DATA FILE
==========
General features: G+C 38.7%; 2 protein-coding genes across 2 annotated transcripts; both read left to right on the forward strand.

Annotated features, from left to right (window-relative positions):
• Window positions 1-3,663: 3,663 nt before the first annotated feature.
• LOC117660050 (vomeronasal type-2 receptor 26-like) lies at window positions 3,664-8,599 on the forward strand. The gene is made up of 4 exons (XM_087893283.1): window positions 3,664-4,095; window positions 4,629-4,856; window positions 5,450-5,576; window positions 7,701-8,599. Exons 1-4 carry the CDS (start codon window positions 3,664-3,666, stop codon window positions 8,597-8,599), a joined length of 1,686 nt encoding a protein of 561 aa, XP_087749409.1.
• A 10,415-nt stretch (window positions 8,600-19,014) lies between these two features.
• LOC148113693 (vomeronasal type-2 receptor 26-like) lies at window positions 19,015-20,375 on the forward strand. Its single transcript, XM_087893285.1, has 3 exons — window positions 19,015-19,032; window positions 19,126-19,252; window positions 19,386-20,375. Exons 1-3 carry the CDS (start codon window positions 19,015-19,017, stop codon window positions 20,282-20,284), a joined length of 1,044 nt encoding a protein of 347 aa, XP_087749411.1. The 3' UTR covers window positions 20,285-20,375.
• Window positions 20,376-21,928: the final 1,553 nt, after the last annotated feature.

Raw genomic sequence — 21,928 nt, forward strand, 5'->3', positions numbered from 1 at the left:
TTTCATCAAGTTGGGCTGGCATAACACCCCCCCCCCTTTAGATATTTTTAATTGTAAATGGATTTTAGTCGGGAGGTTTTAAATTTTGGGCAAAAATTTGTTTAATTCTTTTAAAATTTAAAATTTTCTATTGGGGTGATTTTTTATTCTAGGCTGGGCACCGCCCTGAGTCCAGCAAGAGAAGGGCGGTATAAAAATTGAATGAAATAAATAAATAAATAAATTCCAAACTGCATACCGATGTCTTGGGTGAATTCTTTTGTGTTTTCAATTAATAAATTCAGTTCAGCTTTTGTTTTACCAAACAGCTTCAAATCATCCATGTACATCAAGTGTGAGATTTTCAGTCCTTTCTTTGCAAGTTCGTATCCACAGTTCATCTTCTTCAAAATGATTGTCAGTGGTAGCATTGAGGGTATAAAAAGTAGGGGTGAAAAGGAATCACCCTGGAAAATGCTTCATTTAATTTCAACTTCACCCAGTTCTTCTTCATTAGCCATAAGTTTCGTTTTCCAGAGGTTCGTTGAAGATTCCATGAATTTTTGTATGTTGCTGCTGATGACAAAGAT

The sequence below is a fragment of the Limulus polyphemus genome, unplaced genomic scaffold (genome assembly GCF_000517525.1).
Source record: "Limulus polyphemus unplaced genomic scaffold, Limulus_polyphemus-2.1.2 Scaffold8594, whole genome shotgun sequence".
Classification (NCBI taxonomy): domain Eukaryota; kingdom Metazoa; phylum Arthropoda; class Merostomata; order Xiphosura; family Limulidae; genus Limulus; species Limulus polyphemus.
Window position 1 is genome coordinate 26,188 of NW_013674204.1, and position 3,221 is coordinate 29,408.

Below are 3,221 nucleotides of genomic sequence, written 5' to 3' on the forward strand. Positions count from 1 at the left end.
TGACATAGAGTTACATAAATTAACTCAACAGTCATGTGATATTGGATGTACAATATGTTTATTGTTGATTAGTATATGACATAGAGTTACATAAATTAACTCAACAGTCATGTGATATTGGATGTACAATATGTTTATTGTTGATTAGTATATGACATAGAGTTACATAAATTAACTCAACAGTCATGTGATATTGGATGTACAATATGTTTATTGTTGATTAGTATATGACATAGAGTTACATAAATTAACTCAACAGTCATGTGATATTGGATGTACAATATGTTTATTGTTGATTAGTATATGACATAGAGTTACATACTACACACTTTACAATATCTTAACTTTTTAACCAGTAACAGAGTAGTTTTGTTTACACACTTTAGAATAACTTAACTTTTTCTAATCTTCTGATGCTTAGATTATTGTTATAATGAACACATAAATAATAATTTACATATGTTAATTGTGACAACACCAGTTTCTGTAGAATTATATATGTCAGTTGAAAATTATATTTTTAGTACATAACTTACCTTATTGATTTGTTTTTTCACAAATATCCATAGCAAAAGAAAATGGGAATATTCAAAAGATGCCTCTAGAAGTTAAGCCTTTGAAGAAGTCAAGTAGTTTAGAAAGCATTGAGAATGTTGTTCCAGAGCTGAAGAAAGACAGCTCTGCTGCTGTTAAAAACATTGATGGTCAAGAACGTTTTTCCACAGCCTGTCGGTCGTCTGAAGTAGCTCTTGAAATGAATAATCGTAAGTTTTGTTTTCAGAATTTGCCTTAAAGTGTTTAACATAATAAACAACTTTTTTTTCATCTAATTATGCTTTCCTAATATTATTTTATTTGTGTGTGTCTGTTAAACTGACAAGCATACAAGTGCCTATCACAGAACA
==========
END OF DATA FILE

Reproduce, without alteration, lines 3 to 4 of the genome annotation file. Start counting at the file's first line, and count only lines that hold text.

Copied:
• Window positions 1-3,663: 3,663 nt before the first annotated feature.
• LOC117660050 (vomeronasal type-2 receptor 26-like) lies at window positions 3,664-8,599 on the forward strand. The gene is made up of 4 exons (XM_087893283.1): window positions 3,664-4,095; window positions 4,629-4,856; window positions 5,450-5,576; window positions 7,701-8,599. Exons 1-4 carry the CDS (start codon window positions 3,664-3,666, stop codon window positions 8,597-8,599), a joined length of 1,686 nt encoding a protein of 561 aa, XP_087749409.1.